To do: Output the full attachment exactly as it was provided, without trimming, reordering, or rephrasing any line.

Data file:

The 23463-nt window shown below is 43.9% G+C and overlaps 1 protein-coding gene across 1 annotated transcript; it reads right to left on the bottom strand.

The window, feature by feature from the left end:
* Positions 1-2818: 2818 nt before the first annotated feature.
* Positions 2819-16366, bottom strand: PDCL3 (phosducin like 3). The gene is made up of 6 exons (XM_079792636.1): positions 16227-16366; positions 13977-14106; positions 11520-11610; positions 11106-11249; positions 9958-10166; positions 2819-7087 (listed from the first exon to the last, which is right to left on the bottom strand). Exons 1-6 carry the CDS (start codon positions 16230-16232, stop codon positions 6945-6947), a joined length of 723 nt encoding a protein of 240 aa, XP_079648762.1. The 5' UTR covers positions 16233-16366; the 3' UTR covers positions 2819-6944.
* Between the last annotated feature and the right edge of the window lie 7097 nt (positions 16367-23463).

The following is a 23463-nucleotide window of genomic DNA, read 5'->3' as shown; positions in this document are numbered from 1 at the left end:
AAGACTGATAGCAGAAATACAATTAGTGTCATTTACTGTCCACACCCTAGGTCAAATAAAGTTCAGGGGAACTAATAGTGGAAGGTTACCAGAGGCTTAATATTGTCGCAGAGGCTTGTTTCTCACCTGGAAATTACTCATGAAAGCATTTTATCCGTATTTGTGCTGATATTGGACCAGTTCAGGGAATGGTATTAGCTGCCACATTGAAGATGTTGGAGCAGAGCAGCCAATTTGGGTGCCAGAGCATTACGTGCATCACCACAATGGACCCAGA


The 23463-nt window shown below is 43.9% G+C and overlaps 1 protein-coding gene across 1 annotated transcript; it reads right to left on the bottom strand.

The window, feature by feature from the left end:
* Positions 1-2818: 2818 nt before the first annotated feature.
* Positions 2819-16366, bottom strand: PDCL3 (phosducin like 3). The gene is made up of 6 exons (XM_079792636.1): positions 16227-16366; positions 13977-14106; positions 11520-11610; positions 11106-11249; positions 9958-10166; positions 2819-7087 (listed from the first exon to the last, which is right to left on the bottom strand). Exons 1-6 carry the CDS (start codon positions 16230-16232, stop codon positions 6945-6947), a joined length of 723 nt encoding a protein of 240 aa, XP_079648762.1. The 5' UTR covers positions 16233-16366; the 3' UTR covers positions 2819-6944.
* Between the last annotated feature and the right edge of the window lie 7097 nt (positions 16367-23463).

The following is a 23463-nucleotide window of genomic DNA, read 5'->3' as shown; positions in this document are numbered from 1 at the left end:
AAGACTGATAGCAGAAATACAATTAGTGTCATTTACTGTCCACACCCTAGGTCAAATAAAGTTCAGGGGAACTAATAGTGGAAGGTTACCAGAGGCTTAATATTGTCGCAGAGGCTTGTTTCTCACCTGGAAATTACTCATGAAAGCATTTTATCCGTATTTGTGCTGATATTGGACCAGTTCAGGGAATGGTATTAGCTGCCACATTGAAGATGTTGGAGCAGAGCAGCCAATTTGGGTGCCAGAGCATTACGTGCATCACCACAATGGACCCAGA